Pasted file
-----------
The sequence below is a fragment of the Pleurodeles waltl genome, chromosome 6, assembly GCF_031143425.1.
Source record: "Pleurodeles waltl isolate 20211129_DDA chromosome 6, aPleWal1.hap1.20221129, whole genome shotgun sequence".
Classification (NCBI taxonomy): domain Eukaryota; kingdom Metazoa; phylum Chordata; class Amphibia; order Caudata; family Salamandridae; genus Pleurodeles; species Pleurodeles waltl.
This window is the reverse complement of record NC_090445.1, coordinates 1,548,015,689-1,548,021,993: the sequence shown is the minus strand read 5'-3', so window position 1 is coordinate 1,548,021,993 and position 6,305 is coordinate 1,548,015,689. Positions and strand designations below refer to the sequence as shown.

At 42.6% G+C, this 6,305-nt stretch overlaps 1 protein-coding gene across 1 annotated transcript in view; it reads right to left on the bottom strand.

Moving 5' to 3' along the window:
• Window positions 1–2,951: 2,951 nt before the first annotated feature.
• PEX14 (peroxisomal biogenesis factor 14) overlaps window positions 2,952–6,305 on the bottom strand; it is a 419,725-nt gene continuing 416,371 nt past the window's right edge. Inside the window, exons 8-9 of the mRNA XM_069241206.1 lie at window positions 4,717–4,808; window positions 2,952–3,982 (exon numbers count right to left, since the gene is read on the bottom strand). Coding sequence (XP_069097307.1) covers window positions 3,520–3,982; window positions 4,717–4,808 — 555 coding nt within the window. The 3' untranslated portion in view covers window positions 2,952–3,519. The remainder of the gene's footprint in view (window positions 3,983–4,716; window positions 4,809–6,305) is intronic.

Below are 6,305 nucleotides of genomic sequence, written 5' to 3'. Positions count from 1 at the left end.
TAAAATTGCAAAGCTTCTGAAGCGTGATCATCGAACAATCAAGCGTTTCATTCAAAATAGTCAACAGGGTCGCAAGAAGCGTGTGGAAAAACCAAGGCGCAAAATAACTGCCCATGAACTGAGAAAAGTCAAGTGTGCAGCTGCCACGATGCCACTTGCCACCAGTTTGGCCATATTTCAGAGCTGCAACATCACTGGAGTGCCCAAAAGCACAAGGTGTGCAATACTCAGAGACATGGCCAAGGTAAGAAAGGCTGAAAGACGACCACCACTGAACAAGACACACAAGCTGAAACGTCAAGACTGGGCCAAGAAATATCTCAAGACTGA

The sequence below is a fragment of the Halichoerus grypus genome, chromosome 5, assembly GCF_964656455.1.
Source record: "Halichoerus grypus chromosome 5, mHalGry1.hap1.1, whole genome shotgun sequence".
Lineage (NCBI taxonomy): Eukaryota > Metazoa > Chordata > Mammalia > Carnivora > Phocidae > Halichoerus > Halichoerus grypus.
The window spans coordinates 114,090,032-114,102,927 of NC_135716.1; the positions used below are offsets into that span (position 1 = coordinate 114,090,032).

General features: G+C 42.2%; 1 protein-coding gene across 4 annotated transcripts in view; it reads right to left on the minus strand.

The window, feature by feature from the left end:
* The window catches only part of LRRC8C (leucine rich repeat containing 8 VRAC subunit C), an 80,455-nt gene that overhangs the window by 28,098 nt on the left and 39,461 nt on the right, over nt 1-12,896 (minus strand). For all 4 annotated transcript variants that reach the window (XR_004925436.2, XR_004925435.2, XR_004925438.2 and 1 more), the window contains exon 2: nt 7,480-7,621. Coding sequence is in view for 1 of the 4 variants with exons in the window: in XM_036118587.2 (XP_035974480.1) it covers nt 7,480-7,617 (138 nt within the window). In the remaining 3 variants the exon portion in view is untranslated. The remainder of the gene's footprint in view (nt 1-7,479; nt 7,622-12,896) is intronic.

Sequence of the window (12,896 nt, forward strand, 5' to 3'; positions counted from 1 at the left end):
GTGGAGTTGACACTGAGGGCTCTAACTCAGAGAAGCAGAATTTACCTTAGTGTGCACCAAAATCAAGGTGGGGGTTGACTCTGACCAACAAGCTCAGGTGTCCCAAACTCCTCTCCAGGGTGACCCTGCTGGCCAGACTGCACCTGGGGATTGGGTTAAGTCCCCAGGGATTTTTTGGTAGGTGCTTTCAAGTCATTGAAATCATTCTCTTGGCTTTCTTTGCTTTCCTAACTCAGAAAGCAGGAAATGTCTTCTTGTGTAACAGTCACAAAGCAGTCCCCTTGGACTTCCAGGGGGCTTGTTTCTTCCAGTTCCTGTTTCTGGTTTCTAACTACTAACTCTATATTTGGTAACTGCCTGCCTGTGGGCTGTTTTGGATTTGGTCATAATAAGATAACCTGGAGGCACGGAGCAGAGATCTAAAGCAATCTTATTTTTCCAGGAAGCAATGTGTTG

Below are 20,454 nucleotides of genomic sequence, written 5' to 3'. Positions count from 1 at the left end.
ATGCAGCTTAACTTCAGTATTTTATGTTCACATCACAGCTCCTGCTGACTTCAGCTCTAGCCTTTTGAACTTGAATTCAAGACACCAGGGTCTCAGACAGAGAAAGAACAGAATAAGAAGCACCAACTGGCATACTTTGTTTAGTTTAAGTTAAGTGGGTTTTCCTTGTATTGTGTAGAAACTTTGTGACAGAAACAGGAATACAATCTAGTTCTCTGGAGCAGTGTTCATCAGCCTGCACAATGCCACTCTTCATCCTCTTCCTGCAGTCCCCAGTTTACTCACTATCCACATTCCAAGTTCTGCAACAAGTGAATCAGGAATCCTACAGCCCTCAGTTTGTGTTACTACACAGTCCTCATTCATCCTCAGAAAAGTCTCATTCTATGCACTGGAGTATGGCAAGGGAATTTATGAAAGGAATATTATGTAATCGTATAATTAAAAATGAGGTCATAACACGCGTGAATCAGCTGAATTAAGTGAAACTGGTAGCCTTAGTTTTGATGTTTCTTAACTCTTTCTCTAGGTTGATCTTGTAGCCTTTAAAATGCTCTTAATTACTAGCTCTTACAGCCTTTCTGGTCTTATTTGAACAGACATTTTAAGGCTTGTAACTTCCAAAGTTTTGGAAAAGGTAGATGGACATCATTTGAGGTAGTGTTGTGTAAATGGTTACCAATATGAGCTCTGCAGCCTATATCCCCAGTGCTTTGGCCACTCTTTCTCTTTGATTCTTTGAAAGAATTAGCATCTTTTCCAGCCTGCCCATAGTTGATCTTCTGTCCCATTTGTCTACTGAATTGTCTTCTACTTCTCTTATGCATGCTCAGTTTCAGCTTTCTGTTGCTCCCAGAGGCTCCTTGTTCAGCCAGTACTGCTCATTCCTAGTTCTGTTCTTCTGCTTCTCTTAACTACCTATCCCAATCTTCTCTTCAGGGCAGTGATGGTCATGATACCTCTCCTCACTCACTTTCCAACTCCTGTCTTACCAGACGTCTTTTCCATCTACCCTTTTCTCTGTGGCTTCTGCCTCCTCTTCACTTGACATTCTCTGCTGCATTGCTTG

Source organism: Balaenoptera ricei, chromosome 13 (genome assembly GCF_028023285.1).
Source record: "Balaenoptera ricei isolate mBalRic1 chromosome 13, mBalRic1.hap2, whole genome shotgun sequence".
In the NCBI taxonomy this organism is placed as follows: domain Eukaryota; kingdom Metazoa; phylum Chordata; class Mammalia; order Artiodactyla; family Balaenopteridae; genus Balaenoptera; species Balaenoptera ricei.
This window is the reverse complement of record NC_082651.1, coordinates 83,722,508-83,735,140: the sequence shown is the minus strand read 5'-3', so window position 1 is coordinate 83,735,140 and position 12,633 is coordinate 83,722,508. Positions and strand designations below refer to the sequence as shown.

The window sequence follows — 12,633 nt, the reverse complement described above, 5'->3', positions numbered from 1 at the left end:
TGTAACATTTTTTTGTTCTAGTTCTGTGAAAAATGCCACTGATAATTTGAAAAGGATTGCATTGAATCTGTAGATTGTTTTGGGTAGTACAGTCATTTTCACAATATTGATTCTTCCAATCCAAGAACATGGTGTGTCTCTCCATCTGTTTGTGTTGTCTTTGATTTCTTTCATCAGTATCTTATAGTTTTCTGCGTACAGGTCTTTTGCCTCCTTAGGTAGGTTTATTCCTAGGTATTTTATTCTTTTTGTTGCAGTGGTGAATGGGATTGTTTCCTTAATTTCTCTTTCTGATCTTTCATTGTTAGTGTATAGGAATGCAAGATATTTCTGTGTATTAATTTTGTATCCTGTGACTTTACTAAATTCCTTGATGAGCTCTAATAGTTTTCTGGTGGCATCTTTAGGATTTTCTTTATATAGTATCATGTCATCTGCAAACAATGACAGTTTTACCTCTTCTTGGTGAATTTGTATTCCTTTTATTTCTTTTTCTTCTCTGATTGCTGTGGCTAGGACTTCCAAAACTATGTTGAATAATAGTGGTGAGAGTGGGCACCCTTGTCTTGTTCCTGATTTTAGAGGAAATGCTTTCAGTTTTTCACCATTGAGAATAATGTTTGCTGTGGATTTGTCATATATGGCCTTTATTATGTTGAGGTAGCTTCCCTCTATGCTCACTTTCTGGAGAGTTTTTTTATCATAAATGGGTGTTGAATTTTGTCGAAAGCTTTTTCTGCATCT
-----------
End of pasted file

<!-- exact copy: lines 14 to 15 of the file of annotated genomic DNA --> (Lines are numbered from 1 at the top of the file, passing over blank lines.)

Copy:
The window spans coordinates 114,090,032-114,102,927 of NC_135716.1; the positions used below are offsets into that span (position 1 = coordinate 114,090,032).

General features: G+C 42.2%; 1 protein-coding gene across 4 annotated transcripts in view; it reads right to left on the minus strand.